Emergency Preparation Plans for CAREGivers


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Here at Home Instead, we like to think of our CAREGivers as people who know just what to do in certain client situations: How to properly assist a client who has fallen, what to do if your client with Alzheimer's doesn't recognize you and forces you out of their home, etc. But what do we do in case of a natural disaster: fires, floods, earthquakes and other violent acts of nature?

When it comes to handling yourself and your clients in an emergency, please follow the following protocols. As always, please call the office if you have any questions. Often in an emergency, phones may not work, or they will be busy.  Text messages will often work more effectively when the phone lines are busy.  Call and/or text through clearcare.

  • Stay calm: Make sure you stay alert and focus on your breathing. Your main priority is to make sure both you and your client are safe.
  • Turn on a radio: Listings of available shelters and evacuation instructions will be aired for broadcast.
  • Call the office immediately. We can call your client's family and emergency contacts if you are unable to do so.
  • Comfort and communicate. Talk to your client until help arrives. It is recommended to keep the person going through a traumatic event by talking to him/her, but not encouraging him/her to talk. Take slow, deep breaths to help you both stay calm.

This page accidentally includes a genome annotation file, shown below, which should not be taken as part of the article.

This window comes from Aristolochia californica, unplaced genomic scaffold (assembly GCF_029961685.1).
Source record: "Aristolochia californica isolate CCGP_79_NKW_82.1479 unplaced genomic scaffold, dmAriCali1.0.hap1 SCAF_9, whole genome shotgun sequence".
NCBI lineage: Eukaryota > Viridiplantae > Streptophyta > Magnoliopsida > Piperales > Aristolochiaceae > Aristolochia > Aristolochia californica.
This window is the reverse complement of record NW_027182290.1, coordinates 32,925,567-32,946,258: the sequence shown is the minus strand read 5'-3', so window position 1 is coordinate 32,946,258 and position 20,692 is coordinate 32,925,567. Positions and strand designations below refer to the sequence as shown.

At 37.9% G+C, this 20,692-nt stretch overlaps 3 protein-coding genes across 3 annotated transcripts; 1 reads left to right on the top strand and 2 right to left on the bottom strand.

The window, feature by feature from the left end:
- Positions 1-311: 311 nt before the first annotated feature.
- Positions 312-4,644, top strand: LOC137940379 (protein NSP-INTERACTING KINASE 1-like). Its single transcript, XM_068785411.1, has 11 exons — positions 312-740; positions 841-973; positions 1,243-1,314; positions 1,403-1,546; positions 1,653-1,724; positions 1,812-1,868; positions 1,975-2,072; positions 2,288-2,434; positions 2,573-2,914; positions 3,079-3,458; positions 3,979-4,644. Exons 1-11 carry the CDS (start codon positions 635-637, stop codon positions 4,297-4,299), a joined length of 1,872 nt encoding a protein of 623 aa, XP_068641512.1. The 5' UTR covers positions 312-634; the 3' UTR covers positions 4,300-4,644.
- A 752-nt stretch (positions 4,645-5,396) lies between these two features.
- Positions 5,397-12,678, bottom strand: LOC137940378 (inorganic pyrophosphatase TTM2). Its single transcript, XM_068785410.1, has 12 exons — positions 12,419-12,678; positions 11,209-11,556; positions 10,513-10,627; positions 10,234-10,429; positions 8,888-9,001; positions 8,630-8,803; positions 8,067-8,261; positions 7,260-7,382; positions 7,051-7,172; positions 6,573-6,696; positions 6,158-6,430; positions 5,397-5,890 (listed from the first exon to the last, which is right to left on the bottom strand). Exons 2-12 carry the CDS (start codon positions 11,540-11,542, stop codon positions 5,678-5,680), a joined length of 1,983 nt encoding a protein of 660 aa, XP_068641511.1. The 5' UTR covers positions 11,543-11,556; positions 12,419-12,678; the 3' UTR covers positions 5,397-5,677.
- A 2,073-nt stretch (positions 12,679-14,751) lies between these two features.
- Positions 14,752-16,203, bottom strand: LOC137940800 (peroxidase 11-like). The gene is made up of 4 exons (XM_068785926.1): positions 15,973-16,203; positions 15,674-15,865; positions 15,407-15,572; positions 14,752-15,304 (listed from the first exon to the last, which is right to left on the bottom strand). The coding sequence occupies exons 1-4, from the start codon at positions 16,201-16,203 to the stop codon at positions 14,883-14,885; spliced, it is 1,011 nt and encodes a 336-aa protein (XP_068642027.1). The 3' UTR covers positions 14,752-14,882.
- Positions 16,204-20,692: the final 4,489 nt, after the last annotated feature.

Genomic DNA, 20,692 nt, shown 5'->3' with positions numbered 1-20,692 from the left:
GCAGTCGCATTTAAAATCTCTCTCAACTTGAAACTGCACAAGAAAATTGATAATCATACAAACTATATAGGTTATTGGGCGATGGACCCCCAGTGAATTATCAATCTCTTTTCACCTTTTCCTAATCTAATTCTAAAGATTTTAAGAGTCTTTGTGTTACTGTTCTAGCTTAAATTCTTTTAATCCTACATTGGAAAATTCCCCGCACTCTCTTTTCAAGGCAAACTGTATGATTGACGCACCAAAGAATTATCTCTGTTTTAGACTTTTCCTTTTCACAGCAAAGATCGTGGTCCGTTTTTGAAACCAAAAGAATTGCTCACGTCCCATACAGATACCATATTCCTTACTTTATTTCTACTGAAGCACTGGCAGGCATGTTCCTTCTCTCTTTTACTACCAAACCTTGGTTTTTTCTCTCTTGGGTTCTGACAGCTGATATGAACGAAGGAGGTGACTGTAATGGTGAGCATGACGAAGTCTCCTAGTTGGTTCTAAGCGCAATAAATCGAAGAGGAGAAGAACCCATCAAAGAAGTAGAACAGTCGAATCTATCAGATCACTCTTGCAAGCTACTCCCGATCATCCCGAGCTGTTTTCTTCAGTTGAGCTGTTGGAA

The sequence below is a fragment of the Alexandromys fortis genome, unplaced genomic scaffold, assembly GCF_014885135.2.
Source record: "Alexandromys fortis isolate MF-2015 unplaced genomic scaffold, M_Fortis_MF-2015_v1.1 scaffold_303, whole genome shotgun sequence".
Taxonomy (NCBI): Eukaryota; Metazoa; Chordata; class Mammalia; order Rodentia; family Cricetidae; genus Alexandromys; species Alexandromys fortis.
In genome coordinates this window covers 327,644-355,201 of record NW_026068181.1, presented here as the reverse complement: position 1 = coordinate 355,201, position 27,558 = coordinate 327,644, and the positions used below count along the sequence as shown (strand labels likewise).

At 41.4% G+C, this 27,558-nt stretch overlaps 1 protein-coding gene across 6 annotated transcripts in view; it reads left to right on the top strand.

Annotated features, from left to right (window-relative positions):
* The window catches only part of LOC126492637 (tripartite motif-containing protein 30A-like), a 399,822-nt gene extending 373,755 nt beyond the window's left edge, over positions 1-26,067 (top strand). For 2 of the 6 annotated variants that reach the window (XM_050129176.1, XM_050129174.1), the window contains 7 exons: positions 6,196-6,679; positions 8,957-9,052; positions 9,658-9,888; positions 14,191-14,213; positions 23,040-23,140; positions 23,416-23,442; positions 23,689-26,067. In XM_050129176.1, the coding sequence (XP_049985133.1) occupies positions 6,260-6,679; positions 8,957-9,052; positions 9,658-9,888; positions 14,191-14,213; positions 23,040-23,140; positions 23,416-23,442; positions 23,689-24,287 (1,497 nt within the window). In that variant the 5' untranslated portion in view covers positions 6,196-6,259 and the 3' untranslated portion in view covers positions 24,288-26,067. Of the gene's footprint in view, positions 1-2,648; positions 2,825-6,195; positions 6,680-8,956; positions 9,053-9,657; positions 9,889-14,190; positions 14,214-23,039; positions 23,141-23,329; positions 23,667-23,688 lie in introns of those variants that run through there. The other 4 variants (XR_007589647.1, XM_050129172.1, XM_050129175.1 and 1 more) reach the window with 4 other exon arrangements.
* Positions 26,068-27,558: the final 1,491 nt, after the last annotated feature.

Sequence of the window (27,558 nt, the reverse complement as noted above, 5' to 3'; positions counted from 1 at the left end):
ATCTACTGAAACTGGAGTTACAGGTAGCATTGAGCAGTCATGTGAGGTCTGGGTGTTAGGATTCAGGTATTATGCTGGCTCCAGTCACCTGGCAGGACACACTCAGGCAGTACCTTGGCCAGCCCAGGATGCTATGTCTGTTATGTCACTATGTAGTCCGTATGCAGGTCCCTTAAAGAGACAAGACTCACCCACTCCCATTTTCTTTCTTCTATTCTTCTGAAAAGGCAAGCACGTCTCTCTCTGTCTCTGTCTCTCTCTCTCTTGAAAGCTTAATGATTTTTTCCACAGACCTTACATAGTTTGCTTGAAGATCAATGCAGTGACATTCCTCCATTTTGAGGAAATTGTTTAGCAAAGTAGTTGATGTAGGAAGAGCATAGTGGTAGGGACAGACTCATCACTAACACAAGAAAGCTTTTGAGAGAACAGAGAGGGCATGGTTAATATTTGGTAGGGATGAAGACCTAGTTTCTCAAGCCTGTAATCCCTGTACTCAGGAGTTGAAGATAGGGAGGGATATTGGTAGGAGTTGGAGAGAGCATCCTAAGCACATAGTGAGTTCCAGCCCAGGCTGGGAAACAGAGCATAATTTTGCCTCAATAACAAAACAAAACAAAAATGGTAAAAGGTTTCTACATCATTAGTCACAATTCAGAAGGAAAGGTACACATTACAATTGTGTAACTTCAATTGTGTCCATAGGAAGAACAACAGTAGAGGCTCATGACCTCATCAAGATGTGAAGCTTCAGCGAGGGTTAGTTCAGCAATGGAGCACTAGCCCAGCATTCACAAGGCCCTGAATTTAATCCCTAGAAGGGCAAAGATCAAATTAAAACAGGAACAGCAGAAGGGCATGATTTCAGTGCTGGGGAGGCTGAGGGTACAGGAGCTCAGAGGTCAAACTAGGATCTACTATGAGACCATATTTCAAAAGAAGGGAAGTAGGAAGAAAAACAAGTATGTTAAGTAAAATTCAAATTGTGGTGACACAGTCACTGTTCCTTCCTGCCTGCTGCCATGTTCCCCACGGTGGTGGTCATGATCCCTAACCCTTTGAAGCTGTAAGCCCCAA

• If you are able to keep your client at home safely, please do so. If you are asked to leave your client's home due to evacuation, please get yourself and your client safely out of harm's way. Call the office ASAP to let us know where you and your client are going. You should not leave the client until they are with a family member OR they are in a safe environment like a Red Cross Shelter.
  • If time allows, also:
    • Secure their home by closing and locking doors and windows.
    • Unplug electrical equipment such as radios, televisions and small appliances. Leave freezers and refrigerators plugged in unless there is a risk of flooding. If there is damage to your client's home and you are instructed to do so, shut off water, gas and electricity before leaving.
    • Leave a note telling others when you left and where you are going.
    • Wear sturdy shoes and clothing that provides some protection such as long pants, long-sleeved shirts and a hat.
  • DO NOT ABANDON YOUR CLIENT! We understand that in emergencies, all of us automatically think of our own loved ones. However, your first priority in a crisis is to make sure your client is safe and out of harm's way. All CAREGivers are required to stay on duty until the client is either safely returned home or in their loved ones' care.

For a caregiver, an emergency can be both alarming and frightening, but when you are prepared, you can make a tremendous difference in your client’s well-being.

For more information on what to do in an emergency, please visit the following websites for more information:

https://www.ready.gov/evacuating-yourself-and-your-family
https://www.sbcounty.gov/Uploads/SBCFire/content/oes/pdf/FamilyDisasterPlan.pdf
https://www.wikihow.com/Handle-an-Emergency-Situation


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